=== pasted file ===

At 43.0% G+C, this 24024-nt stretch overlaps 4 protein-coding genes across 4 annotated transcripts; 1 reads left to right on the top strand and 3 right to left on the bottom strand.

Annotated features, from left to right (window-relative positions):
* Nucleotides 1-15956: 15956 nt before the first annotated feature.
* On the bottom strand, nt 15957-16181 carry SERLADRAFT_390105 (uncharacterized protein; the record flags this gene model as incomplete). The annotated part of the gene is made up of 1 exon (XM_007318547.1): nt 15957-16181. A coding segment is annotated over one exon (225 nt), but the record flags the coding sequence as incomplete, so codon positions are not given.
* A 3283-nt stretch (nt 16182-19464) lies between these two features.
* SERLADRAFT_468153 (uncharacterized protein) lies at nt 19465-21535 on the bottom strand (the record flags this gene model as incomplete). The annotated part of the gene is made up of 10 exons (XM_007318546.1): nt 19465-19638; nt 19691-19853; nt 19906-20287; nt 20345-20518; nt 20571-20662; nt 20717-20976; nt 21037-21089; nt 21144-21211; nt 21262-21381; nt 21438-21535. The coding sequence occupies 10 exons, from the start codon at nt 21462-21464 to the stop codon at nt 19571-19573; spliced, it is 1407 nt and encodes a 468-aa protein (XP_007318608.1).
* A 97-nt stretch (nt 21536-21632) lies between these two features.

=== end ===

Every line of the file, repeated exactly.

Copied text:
At 43.0% G+C, this 24024-nt stretch overlaps 4 protein-coding genes across 4 annotated transcripts; 1 reads left to right on the top strand and 3 right to left on the bottom strand.

Annotated features, from left to right (window-relative positions):
* Nucleotides 1-15956: 15956 nt before the first annotated feature.
* On the bottom strand, nt 15957-16181 carry SERLADRAFT_390105 (uncharacterized protein; the record flags this gene model as incomplete). The annotated part of the gene is made up of 1 exon (XM_007318547.1): nt 15957-16181. A coding segment is annotated over one exon (225 nt), but the record flags the coding sequence as incomplete, so codon positions are not given.
* A 3283-nt stretch (nt 16182-19464) lies between these two features.
* SERLADRAFT_468153 (uncharacterized protein) lies at nt 19465-21535 on the bottom strand (the record flags this gene model as incomplete). The annotated part of the gene is made up of 10 exons (XM_007318546.1): nt 19465-19638; nt 19691-19853; nt 19906-20287; nt 20345-20518; nt 20571-20662; nt 20717-20976; nt 21037-21089; nt 21144-21211; nt 21262-21381; nt 21438-21535. The coding sequence occupies 10 exons, from the start codon at nt 21462-21464 to the stop codon at nt 19571-19573; spliced, it is 1407 nt and encodes a 468-aa protein (XP_007318608.1).
* A 97-nt stretch (nt 21536-21632) lies between these two features.